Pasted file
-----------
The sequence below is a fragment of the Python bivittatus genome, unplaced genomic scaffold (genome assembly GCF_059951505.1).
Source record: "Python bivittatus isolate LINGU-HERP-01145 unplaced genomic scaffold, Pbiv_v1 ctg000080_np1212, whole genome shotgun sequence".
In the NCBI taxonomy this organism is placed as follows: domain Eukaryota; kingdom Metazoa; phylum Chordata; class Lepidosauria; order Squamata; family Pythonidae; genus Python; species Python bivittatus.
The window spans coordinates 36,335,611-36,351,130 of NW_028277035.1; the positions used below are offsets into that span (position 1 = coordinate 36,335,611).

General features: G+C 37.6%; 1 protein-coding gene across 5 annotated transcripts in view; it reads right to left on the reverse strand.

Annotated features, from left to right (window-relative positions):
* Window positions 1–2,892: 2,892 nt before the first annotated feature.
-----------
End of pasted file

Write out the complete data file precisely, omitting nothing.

The sequence below is a fragment of the Python bivittatus genome, unplaced genomic scaffold (genome assembly GCF_059951505.1).
Source record: "Python bivittatus isolate LINGU-HERP-01145 unplaced genomic scaffold, Pbiv_v1 ctg000080_np1212, whole genome shotgun sequence".
In the NCBI taxonomy this organism is placed as follows: domain Eukaryota; kingdom Metazoa; phylum Chordata; class Lepidosauria; order Squamata; family Pythonidae; genus Python; species Python bivittatus.
The window spans coordinates 36,335,611-36,351,130 of NW_028277035.1; the positions used below are offsets into that span (position 1 = coordinate 36,335,611).

General features: G+C 37.6%; 1 protein-coding gene across 5 annotated transcripts in view; it reads right to left on the reverse strand.

Annotated features, from left to right (window-relative positions):
* Window positions 1–2,892: 2,892 nt before the first annotated feature.